- Collaborative physical content generation: Sometimes people need moments alone to think with pen and paper. Building in time for reflection allows participants to take a much-needed break from the screen. At our Madrid studio, we presented a concept and then asked the audience to provide feedback on physical Post-it Notes. After a reflection moment, they shared photos of their Post-its. Toggling between a hands-on exercise and a digital one is a valuable way to capture real-time feedback. It also engages the participants through active participation.
- Collaborative digital content generation: Use a shared board where everyone can add and share content. Check that everyone has access, demonstrate how to use the tool, give clear instructions, block the template shapes, and offer an alternative in case someone would rather not use the tool.
3. After the co-creation workshop
Ask for feedback
After the workshop concludes, ask for feedback on both the content and flow. You can do this in real time at the end of the session with a simple prompt (for example, asking participants to complete the sentences on Post-its: 'I liked…' 'I learned…” 'I wish…'). Or, you can send out a digital survey or make a phone call afterward. This feedback is valuable! You’ll know what to keep doing and what to change.
Activate the next touchpoint after the session
Don’t lose momentum! Keep your team engaged and the work going by meeting as soon as possible to share conclusions, decide next steps, and assign responsibilities.
Debrief with your team
Take time as a team to analyze the workshop. What went well? What can you improve for the next time? Don’t forget to celebrate wins! 🏆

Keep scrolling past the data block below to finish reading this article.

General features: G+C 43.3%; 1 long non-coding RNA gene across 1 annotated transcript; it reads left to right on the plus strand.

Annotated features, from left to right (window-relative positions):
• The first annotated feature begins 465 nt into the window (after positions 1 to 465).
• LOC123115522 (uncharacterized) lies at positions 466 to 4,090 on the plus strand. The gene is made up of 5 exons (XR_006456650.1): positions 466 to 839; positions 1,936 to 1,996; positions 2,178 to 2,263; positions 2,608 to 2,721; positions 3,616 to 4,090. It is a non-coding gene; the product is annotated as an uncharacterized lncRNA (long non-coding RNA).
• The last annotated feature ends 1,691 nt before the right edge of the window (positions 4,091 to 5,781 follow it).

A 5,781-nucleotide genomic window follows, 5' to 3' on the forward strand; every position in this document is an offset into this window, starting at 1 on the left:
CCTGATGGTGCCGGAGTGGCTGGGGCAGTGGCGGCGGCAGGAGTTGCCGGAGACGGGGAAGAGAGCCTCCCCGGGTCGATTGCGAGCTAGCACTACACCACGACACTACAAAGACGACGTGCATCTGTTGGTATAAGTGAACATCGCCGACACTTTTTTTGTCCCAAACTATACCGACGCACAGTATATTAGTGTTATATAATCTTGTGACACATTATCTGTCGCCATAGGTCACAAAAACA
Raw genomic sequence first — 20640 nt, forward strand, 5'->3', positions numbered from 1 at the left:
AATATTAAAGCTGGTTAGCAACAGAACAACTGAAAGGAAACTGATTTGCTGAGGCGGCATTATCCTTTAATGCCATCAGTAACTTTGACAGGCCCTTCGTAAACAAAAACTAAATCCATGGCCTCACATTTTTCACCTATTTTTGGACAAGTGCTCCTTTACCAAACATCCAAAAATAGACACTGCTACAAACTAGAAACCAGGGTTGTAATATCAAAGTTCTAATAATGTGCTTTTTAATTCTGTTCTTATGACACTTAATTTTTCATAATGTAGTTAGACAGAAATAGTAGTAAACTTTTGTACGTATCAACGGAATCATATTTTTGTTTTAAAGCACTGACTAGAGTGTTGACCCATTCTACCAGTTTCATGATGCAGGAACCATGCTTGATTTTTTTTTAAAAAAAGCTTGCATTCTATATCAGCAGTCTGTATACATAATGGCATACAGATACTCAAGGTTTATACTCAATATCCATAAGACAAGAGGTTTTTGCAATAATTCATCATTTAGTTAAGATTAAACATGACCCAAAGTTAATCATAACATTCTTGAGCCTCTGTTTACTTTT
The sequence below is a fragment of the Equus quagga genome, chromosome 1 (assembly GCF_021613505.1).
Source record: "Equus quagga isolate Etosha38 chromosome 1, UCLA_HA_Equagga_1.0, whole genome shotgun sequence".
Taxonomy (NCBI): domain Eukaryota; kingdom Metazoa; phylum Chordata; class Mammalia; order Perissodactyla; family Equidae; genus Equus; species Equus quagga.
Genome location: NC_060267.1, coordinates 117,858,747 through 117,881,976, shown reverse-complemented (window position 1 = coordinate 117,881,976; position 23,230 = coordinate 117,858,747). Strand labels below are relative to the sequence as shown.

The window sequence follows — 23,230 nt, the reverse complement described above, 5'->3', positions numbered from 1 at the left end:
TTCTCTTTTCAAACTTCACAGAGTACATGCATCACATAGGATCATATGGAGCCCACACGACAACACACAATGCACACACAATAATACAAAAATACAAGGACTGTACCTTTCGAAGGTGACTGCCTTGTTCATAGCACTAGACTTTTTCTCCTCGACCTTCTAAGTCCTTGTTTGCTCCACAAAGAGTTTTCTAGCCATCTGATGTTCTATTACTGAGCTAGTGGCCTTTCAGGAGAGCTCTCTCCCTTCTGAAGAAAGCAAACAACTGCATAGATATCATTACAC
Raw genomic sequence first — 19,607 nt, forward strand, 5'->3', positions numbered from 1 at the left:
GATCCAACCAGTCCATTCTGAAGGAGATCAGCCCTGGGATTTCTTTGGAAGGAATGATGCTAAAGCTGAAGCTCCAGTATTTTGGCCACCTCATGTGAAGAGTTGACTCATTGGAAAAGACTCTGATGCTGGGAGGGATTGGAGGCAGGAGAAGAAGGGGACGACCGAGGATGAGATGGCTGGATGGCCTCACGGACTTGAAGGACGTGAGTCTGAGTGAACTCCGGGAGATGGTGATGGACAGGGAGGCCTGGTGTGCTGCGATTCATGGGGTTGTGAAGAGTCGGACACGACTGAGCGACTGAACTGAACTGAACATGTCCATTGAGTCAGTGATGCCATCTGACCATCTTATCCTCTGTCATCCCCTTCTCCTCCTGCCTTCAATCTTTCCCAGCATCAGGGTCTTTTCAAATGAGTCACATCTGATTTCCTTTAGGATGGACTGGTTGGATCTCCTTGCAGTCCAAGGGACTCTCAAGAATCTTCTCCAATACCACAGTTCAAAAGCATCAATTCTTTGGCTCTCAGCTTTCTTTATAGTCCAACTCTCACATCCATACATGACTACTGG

Iterate for the next time
Turn feedback into action. If you identify something to change or you have a new idea, execute it as soon as possible during the next meeting and test it.
There’s no magic bullet for remote co-creation workshops. You should think about your objectives, your audience, and the content you’re working with to arrive at the best solutions. To help you remember what to consider, you can apply a service design mindset and think about what you need to do before, during, and after the session.
Consider what your participants need to know before the workshop to have everyone in place and ready, and plan everything in detail. Take the responsibility of facilitating and leading the session effectively so that the participants can focus on adding value in the content. And lastly, give continuity to the session and reflect on it.
This situation — in which everyone who is able is working remotely — is a real opportunity to flex our muscles as facilitators. It’s a vital role in this environment.
Tools, team member roles, technical hurdles.. we’ve covered a lot of ground! While all aspects of a remote workshop are crucial, it can be tricky to remember each step. That’s why we’ve created a short and sweet canvas to help you make the most out of every workshop. Download it (for free) here.